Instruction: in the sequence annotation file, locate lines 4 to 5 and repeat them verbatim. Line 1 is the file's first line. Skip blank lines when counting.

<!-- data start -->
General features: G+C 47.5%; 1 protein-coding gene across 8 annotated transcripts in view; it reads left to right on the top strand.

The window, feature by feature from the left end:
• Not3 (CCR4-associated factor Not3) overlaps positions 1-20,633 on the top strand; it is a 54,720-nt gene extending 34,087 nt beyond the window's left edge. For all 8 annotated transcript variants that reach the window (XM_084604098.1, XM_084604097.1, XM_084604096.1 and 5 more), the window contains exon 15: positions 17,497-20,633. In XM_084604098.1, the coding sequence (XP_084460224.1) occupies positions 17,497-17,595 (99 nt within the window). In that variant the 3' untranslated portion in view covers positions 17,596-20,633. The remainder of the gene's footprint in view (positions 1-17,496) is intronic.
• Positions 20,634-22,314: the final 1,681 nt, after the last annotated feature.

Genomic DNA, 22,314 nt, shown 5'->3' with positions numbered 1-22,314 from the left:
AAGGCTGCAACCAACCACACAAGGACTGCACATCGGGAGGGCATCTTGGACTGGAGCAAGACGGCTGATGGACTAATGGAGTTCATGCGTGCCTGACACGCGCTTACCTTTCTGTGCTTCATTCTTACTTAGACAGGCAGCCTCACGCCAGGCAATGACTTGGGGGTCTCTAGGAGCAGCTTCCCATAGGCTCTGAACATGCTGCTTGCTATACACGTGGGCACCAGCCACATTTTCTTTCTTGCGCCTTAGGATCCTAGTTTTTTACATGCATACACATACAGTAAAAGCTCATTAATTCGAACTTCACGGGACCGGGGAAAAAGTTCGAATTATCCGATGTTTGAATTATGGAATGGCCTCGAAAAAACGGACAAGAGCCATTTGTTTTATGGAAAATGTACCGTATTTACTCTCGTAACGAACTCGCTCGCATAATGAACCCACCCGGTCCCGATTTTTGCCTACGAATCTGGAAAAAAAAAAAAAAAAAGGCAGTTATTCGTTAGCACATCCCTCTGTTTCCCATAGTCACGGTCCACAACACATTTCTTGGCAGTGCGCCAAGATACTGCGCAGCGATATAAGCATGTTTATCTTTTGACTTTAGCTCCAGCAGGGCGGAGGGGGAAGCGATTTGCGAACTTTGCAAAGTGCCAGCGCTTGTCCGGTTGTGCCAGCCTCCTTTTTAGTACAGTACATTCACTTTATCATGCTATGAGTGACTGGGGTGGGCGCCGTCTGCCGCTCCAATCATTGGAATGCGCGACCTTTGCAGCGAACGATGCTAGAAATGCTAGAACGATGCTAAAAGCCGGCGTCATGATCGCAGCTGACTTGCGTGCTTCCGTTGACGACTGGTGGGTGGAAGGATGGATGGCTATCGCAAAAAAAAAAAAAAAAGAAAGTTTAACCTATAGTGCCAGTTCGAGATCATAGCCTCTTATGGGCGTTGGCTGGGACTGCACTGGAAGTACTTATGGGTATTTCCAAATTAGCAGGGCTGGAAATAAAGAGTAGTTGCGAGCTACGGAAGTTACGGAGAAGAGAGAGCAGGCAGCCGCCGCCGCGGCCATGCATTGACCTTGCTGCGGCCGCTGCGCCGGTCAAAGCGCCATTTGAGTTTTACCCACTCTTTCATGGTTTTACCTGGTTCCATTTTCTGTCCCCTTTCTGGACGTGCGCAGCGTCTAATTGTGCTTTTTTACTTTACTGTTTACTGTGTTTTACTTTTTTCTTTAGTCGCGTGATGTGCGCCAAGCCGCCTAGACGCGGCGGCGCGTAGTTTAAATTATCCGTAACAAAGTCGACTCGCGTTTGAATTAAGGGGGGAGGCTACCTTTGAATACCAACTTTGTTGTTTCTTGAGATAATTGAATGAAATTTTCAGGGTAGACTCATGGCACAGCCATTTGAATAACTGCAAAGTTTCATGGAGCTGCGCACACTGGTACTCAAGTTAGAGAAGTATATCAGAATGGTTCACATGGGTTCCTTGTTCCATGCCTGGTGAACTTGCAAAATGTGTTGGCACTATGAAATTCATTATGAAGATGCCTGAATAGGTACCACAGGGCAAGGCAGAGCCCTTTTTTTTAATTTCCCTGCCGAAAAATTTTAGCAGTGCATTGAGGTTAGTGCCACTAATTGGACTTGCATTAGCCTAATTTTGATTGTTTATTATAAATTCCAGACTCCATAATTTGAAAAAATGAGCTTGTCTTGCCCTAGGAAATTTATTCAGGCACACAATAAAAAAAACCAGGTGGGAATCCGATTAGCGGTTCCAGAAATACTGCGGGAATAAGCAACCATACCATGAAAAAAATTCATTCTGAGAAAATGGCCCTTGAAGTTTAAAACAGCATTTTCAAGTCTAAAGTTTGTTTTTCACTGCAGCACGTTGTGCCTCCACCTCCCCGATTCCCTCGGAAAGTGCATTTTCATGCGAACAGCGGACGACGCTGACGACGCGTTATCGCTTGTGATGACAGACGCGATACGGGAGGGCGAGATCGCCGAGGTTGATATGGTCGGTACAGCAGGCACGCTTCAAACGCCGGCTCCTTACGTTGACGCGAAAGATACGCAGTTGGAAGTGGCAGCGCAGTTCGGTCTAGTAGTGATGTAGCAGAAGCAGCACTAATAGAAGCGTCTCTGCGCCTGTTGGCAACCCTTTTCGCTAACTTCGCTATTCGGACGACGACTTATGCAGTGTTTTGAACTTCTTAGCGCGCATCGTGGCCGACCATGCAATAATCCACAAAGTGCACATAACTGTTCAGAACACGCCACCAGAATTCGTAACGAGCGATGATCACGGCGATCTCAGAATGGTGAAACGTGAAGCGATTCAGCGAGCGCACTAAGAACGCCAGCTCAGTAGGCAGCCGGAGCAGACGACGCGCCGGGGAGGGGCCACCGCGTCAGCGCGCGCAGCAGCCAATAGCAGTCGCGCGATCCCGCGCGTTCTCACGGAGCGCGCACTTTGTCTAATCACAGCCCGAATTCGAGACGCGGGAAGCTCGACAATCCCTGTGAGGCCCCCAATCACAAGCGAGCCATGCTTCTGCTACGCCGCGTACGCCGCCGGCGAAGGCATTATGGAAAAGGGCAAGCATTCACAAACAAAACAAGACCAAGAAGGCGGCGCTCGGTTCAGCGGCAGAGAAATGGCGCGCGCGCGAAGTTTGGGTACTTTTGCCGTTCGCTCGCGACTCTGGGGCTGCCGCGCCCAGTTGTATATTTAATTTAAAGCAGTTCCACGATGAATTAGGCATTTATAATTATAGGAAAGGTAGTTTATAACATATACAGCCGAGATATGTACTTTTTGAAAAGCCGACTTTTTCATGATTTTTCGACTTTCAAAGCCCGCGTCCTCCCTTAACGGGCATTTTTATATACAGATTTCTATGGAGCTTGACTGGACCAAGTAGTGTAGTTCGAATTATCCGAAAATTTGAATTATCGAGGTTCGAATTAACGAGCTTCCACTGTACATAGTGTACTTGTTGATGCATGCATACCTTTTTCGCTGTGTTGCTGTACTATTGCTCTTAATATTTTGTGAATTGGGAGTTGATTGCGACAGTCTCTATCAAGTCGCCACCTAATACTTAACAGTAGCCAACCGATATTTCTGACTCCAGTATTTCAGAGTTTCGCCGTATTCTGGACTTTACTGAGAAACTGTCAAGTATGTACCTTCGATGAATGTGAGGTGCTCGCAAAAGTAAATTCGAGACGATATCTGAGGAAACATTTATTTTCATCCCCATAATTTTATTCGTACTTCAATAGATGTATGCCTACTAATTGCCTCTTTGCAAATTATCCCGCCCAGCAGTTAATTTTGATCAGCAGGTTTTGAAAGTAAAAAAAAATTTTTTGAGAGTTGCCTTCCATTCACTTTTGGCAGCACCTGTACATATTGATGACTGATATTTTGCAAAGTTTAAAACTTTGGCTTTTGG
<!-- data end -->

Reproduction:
• Positions 20,634-22,314: the final 1,681 nt, after the last annotated feature.

Genomic DNA, 22,314 nt, shown 5'->3' with positions numbered 1-22,314 from the left: